When launched in October 2013, SAFE’s Oil Security Index was hailed as an essential tool for those seeking greater insight into both what constitutes oil security, and which countries are most oil secure. The Index included then-current and historical data tracing national rankings back to 2000.
In this update, SAFE adds data through Q4 2013 and revises the rankings accordingly. The Index’s seven metrics capture three core aspects of oil security: the structural dependency of countries’ economies on oil, the economic exposure of countries to oil prices and the changes in those prices, and the physical supply security of a country’s domestic and imported oil.
This update shows numerous changes in the relative rankings versus those published in October 2013. The United States fell from 5th to 6th place, swapping with South Africa, due in part to a substantial uptick in U.S. oil demand in the second half of 2013. Brazil and Mexico both moved up, to 7th and 9th respectively, and China and Australia fell. Russia—which has historically traded places with Saudi Arabia in 12th and 13th place—once again found itself at the bottom of the rankings, while India remained in 11th place.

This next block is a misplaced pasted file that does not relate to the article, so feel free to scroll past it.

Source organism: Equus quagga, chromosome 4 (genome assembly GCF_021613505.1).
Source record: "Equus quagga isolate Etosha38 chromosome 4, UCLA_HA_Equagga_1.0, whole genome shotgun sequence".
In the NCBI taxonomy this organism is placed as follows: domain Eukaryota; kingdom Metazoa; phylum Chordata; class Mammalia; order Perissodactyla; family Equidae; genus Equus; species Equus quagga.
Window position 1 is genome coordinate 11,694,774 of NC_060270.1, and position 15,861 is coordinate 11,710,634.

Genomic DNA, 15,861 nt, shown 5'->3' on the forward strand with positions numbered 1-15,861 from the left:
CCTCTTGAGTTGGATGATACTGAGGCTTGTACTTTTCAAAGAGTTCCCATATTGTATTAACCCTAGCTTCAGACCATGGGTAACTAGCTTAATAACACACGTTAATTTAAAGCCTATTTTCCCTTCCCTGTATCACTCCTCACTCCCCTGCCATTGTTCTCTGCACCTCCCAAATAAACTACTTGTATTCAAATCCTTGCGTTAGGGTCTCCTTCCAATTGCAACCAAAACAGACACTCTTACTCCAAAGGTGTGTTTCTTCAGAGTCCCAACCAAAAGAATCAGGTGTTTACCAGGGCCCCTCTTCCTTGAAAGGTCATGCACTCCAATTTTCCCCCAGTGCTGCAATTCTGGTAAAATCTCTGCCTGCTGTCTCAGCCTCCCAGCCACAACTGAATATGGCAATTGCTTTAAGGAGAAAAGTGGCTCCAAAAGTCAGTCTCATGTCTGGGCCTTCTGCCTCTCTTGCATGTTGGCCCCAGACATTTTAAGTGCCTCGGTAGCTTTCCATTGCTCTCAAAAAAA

In addition to presenting the latest relative rankings, the quarterly updates to the Oil Security Index feature a “Global Highlights” section, providing a high-level overview of the changes in oil production, consumption, and trade flows. Important developments include surging non-OPEC production from the United States and Canada, substantial supply outages from Iran, Libya, Venezuela, and Iraq, and slowing oil-demand growth in China. There is also a spotlight on Russia, which ranked as high as 9th in 2005, but has fallen to last place in part due to its extreme reliance on oil export revenue. The Russian economy’s relatively high oil intensity, which is approximately eight times higher than the most efficient countries, also contributed to its slide in the rankings.
Explore the Oil Security Index’s interactive data and rankings, at OilSecurityIndex.org.
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